3. Scenarios aren’t just about the intellectual challenge; they are about the people around the table. Check their agendas at the door – willingness to participate for the wrong reasons (strong-arming acceptance of The Official Future) will sabotage the process as much as forced unwilling participation.
  4. When creating scenarios, always ask the following questions:
    1. Could the data be wrong?
    2. Could potential problems be bigger than anyone thinks?
    3. How can I challenge my deepest assumptions?

It is this last provocative question that is most often the source of academic critique of this process – that as practiced, this approach rarely challenges all the assumptions of the Official Future, taking for granted the continuing necessity and viability of current economic and political power structures. From a practitioner’s point of view, the basic process as described above lacks any explicit steps to uncover and challenge current assumptions, particularly about worldviews and values.

But as SAMI Consulting regularly proves, the genius of a simple and straightforward method is its ability to meld with other simple, powerful methods. SAMI has in the past decade taken on the challenge of addressing many of these ‘lessons learned’ by combining the basic axes of uncertainty approach with more recent futures techniques such as Causal Layered Analysis (CLA) (Inayatullah), the Verge General Practice Framework for Futures Studies and Foresight (Lum), and the Three Horizons Framework (Sharpe). CLA and Verge in particular are useful in digging beneath observable surface trends. They both ask practitioners to identify shifts in underlying paradigms and mental models, values, and worldviews that might underpin the evolution of one possible future or another, or that distinguish one possible future from others.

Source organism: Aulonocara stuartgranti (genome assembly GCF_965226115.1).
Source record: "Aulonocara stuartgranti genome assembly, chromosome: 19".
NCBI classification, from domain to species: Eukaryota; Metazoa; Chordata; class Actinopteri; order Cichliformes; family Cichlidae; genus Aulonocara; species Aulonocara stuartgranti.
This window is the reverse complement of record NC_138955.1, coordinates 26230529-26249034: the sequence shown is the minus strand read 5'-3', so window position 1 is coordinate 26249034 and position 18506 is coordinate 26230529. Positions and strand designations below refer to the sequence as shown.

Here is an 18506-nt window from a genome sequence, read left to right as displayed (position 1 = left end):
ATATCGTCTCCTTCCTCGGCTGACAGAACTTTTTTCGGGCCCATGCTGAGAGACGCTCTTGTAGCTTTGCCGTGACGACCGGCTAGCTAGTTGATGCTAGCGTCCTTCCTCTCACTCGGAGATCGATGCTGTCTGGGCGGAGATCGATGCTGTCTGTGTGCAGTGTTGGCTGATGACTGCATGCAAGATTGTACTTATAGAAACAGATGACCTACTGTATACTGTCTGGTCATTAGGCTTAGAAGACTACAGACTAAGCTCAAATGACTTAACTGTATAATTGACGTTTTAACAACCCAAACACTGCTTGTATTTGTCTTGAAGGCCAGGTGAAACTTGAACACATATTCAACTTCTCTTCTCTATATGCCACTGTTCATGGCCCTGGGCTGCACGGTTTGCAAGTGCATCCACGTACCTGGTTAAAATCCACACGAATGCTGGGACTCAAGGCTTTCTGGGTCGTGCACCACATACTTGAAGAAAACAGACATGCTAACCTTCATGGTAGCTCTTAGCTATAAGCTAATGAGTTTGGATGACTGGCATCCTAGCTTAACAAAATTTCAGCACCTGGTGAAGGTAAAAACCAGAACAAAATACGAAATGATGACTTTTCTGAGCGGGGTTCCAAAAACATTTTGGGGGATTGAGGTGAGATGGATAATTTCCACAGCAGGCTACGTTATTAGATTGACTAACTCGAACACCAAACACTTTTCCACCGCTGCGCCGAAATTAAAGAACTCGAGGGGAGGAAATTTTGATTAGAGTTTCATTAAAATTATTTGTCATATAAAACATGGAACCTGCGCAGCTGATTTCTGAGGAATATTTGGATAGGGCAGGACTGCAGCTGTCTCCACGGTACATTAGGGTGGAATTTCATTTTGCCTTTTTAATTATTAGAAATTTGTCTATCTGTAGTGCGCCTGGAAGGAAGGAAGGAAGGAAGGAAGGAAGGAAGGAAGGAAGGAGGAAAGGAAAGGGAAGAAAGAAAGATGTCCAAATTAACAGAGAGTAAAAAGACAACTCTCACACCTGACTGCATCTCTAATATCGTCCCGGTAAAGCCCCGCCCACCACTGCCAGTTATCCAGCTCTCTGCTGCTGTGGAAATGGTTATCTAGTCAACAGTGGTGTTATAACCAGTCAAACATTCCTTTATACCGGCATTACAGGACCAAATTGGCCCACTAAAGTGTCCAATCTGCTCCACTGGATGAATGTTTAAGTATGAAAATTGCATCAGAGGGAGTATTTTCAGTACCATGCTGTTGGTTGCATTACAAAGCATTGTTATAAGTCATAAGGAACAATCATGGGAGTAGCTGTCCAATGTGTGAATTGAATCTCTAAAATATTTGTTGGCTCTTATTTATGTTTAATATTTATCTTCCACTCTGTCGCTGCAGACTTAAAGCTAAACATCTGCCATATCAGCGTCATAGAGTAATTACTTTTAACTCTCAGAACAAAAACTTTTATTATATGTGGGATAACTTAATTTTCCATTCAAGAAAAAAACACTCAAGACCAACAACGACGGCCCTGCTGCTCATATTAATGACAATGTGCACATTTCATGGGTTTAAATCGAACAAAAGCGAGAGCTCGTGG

Foresight and scenario planning are arts of exploration and conversation. Like any conversation, bringing in new topics and new ways of seeing old topics keeps it fresh, interesting, and productive. Let’s applaud how this 1991 publication has extended the reach of foresight, and work to improve the insights that we can grasp.

Happy New Year to all of you and your families and friends.

Written by Wendy Schultz.